If lockdown has morphed from tactic to strategy, the State has failed

Seven months is not long, but it is a lifetime in a pandemic. Those whose businesses have been mothballed and livelihoods whipped away should take solace from that this weekend, as we re-enter lockdown and fret about the future. Things change quickly and the lockdown strategies held up as immovable orthodoxy now may not be considered such orthodoxy by spring. Hang in there.

Seven months ago, on the third Friday in March and as coronavirus ravaged Italy, chief medical officer Tony Holohan went onto the Late Late Show to soothe a worried nation. He said a lockdown was not necessary in Ireland and infection rates should slow quickly.

At that stage, social distancing and hand washing were the only weapons the State deemed necessary to contain the virus.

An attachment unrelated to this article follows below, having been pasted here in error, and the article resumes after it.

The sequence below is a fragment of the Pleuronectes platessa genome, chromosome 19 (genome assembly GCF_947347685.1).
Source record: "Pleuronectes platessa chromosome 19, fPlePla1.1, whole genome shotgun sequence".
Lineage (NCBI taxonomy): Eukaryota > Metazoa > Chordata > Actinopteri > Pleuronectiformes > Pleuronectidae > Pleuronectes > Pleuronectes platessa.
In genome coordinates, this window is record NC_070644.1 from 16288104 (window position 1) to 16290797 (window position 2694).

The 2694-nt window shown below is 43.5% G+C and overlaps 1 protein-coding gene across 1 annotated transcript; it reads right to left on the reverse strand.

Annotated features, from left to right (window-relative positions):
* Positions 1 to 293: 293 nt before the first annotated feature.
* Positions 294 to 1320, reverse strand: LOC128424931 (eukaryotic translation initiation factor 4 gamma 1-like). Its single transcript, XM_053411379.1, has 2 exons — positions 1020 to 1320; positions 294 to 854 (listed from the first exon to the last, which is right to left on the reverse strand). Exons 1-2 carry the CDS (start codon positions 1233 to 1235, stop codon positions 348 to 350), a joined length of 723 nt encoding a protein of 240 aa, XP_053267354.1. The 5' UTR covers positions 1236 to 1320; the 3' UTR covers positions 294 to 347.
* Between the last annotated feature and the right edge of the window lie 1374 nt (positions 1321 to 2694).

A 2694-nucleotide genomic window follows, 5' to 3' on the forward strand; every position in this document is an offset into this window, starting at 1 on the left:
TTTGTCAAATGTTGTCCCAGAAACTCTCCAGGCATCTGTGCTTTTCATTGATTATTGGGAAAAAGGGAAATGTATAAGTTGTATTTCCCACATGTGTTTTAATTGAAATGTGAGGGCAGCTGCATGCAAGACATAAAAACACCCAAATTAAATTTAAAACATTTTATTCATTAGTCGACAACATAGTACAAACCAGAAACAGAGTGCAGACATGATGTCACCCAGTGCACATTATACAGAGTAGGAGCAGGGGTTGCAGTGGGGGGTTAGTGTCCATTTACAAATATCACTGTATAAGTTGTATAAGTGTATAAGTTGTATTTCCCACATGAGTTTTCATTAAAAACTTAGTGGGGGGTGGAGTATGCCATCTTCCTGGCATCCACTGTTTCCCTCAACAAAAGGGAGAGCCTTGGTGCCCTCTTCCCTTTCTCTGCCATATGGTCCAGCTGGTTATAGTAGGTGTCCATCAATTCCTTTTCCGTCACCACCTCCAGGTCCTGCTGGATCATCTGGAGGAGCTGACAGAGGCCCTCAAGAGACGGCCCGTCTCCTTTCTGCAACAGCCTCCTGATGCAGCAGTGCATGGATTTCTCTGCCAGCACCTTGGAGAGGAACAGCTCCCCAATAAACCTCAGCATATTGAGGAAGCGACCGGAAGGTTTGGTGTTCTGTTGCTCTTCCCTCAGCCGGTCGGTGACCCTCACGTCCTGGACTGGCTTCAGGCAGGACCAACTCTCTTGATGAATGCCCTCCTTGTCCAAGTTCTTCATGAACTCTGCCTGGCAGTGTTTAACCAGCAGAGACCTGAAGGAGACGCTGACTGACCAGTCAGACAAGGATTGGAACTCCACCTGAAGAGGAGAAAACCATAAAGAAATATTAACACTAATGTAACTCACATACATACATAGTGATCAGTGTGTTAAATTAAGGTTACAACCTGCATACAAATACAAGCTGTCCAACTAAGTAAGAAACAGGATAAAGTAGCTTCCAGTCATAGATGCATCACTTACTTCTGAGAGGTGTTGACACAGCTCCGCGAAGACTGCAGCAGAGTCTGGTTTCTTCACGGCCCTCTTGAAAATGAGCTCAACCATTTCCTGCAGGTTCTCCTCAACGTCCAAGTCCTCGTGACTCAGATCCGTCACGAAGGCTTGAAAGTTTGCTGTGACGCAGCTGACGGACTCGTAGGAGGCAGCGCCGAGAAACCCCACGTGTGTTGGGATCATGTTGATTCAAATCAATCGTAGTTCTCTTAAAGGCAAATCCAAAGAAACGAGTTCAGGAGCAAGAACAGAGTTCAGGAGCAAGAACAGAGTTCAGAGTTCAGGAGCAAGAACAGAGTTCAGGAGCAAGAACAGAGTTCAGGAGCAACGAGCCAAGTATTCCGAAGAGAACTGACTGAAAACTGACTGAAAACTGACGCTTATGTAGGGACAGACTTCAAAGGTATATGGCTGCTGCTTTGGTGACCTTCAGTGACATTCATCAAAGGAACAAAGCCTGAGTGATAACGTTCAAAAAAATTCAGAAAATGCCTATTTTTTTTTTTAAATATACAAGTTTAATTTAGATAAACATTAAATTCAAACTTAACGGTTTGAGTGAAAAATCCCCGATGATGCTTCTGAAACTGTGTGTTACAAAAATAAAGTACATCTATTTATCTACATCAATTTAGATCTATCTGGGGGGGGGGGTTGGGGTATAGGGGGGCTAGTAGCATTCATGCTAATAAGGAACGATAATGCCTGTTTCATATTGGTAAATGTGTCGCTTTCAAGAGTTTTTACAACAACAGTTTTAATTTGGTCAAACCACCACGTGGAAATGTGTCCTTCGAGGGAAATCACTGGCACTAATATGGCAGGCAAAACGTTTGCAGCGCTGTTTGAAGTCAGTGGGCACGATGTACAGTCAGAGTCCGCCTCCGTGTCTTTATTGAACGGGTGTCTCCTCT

“What we’re trying to emphasise is, if most of the people in the population follow most of measures we’ve recommended, most of the time,” said Holohan, “if they follow those measures, we think that can have the effect of interrupting the chains of transmission”.

Looking back, it all sounds so quaint. A week later, Ireland entered a particularly harsh lockdown. It was the correct decision in the circumstances.

Almost three months later, in the second week of June, as exhausted citizens were still finding their feet during a painfully slow and therefore divisive economic reopening, Holohan went on RTÉ radio to declare that the State would not resort to lockdown again to fight a second wave.

Second wave

“I wouldn’t be anticipating at this point in time that we would be moving back to blanket closures in the way we did in March,” he said. “If a resurgence of the disease happened or a second wave, we would know what specific measures to take, having done our work proactively.”

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Four months later, and it seems lockdowns are not just a part of the plan. They are the plan.


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